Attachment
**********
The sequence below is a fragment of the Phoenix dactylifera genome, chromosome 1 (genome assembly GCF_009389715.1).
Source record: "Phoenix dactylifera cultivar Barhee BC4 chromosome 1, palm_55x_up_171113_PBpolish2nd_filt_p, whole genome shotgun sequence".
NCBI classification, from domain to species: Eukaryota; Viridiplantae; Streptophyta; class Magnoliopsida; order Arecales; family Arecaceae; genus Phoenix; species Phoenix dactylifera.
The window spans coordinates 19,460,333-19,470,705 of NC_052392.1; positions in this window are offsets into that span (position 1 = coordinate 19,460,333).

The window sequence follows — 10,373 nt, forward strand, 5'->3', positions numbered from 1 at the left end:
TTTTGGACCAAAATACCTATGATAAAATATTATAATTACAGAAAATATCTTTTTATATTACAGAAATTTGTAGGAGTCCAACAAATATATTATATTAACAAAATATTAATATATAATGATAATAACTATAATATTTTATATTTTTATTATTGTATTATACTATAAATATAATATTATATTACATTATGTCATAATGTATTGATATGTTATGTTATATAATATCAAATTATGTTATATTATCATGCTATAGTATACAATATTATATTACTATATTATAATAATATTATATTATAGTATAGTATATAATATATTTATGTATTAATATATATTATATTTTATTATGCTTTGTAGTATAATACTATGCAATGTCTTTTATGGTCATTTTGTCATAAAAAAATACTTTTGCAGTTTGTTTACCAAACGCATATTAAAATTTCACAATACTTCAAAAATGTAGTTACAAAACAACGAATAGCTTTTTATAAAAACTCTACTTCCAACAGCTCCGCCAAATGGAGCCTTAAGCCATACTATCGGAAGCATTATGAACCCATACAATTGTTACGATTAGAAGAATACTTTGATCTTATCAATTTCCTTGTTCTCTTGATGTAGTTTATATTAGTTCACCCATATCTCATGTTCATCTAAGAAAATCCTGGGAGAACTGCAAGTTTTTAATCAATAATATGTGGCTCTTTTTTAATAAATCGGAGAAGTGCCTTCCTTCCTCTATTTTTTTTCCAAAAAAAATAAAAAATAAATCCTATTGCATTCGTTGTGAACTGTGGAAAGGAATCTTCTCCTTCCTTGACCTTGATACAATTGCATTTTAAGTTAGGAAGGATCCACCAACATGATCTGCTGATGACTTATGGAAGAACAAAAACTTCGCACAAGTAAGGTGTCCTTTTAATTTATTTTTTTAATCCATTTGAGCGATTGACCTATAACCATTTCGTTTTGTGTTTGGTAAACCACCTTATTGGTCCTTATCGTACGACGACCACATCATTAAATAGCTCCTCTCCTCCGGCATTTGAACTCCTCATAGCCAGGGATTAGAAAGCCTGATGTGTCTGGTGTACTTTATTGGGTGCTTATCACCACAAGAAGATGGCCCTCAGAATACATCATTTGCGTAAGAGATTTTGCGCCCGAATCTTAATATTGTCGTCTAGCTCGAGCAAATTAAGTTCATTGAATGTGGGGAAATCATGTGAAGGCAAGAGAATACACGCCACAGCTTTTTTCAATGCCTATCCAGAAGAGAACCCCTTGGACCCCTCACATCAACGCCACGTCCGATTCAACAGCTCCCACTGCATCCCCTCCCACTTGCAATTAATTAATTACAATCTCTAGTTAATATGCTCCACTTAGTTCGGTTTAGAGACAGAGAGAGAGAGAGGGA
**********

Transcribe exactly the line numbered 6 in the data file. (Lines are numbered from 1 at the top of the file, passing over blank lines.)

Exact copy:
TTTTGGACCAAAATACCTATGATAAAATATTATAATTACAGAAAATATCTTTTTATATTACAGAAATTTGTAGGAGTCCAACAAATATATTATATTAACAAAATATTAATATATAATGATAATAACTATAATATTTTATATTTTTATTATTGTATTATACTATAAATATAATATTATATTACATTATGTCATAATGTATTGATATGTTATGTTATATAATATCAAATTATGTTATATTATCATGCTATAGTATACAATATTATATTACTATATTATAATAATATTATATTATAGTATAGTATATAATATATTTATGTATTAATATATATTATATTTTATTATGCTTTGTAGTATAATACTATGCAATGTCTTTTATGGTCATTTTGTCATAAAAAAATACTTTTGCAGTTTGTTTACCAAACGCATATTAAAATTTCACAATACTTCAAAAATGTAGTTACAAAACAACGAATAGCTTTTTATAAAAACTCTACTTCCAACAGCTCCGCCAAATGGAGCCTTAAGCCATACTATCGGAAGCATTATGAACCCATACAATTGTTACGATTAGAAGAATACTTTGATCTTATCAATTTCCTTGTTCTCTTGATGTAGTTTATATTAGTTCACCCATATCTCATGTTCATCTAAGAAAATCCTGGGAGAACTGCAAGTTTTTAATCAATAATATGTGGCTCTTTTTTAATAAATCGGAGAAGTGCCTTCCTTCCTCTATTTTTTTTCCAAAAAAAATAAAAAATAAATCCTATTGCATTCGTTGTGAACTGTGGAAAGGAATCTTCTCCTTCCTTGACCTTGATACAATTGCATTTTAAGTTAGGAAGGATCCACCAACATGATCTGCTGATGACTTATGGAAGAACAAAAACTTCGCACAAGTAAGGTGTCCTTTTAATTTATTTTTTTAATCCATTTGAGCGATTGACCTATAACCATTTCGTTTTGTGTTTGGTAAACCACCTTATTGGTCCTTATCGTACGACGACCACATCATTAAATAGCTCCTCTCCTCCGGCATTTGAACTCCTCATAGCCAGGGATTAGAAAGCCTGATGTGTCTGGTGTACTTTATTGGGTGCTTATCACCACAAGAAGATGGCCCTCAGAATACATCATTTGCGTAAGAGATTTTGCGCCCGAATCTTAATATTGTCGTCTAGCTCGAGCAAATTAAGTTCATTGAATGTGGGGAAATCATGTGAAGGCAAGAGAATACACGCCACAGCTTTTTTCAATGCCTATCCAGAAGAGAACCCCTTGGACCCCTCACATCAACGCCACGTCCGATTCAACAGCTCCCACTGCATCCCCTCCCACTTGCAATTAATTAATTACAATCTCTAGTTAATATGCTCCACTTAGTTCGGTTTAGAGACAGAGAGAGAGAGAGGGA